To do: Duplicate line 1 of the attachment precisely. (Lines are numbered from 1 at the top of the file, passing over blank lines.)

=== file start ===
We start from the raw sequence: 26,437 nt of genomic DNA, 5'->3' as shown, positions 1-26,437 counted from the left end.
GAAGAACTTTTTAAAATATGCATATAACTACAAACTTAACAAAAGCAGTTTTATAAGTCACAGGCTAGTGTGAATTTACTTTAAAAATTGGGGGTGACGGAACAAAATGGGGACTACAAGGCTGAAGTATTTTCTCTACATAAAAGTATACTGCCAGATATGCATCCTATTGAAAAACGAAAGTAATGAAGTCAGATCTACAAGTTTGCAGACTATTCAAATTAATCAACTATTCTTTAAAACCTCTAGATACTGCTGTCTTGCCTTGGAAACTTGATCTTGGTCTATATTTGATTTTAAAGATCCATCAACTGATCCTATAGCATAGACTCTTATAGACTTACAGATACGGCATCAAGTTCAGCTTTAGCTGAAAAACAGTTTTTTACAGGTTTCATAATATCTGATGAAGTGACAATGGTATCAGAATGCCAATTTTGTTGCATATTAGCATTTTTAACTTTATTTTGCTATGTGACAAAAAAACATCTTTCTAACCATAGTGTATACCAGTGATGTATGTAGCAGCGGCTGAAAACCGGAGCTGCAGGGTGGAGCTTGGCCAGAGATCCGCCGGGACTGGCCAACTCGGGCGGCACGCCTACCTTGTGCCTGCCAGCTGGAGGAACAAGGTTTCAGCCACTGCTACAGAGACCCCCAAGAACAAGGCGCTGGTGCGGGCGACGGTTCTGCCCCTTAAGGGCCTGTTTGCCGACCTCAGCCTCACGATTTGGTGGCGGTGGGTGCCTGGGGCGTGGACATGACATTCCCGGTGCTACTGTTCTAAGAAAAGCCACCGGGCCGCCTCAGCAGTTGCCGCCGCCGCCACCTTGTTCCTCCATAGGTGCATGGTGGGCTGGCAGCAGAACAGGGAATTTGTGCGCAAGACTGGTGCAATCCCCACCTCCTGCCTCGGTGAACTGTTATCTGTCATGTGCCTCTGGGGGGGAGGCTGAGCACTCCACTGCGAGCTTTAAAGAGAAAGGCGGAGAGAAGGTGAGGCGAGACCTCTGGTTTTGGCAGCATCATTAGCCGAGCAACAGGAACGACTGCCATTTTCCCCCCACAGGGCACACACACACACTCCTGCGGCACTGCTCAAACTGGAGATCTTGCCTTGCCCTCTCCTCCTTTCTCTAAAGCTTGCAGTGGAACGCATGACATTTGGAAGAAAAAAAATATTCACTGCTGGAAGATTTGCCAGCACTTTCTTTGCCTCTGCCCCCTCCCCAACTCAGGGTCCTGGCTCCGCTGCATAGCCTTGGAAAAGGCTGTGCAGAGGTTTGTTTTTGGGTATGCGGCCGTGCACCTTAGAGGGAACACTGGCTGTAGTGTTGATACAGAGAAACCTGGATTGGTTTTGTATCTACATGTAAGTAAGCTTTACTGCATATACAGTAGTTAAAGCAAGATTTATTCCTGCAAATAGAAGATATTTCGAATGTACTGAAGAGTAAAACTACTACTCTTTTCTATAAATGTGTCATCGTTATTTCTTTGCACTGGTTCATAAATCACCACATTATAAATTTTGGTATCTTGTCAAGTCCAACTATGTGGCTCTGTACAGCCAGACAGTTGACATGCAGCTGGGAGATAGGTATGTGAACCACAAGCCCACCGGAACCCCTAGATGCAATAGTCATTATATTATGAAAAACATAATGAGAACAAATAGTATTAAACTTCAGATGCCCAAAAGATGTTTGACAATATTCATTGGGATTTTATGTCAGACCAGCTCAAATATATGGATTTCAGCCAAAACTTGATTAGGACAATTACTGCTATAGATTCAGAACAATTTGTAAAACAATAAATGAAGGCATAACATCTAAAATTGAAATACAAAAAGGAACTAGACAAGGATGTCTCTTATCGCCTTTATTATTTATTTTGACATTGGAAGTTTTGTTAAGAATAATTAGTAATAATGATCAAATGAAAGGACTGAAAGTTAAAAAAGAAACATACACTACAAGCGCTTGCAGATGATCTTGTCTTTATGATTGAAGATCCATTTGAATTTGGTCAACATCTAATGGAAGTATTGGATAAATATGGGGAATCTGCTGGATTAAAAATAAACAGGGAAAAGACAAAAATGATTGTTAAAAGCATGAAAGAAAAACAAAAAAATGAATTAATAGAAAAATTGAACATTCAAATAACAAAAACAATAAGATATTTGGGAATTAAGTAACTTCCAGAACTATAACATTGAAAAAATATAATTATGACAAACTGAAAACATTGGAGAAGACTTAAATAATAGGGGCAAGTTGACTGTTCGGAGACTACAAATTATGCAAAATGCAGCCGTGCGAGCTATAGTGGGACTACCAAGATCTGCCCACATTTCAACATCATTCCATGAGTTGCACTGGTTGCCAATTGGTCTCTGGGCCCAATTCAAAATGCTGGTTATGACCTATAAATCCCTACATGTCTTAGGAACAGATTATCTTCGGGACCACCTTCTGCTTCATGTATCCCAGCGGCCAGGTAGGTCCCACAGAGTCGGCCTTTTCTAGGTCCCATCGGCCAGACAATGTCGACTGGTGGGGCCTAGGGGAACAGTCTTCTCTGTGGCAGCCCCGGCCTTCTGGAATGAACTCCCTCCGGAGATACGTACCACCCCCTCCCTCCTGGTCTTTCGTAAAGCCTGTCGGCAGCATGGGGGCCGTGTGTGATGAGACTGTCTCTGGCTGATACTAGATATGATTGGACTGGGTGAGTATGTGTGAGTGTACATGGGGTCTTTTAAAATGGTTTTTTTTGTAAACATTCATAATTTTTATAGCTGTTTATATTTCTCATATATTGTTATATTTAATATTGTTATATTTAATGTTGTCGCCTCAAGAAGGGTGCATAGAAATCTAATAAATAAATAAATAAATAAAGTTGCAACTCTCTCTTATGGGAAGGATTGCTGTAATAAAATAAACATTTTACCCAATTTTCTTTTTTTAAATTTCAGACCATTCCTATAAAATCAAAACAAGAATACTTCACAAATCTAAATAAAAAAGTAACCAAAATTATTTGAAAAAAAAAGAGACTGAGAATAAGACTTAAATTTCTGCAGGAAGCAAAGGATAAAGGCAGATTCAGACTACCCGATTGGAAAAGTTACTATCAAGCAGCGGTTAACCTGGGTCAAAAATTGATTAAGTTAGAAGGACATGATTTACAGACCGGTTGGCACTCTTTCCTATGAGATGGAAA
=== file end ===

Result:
We start from the raw sequence: 26,437 nt of genomic DNA, 5'->3' as shown, positions 1-26,437 counted from the left end.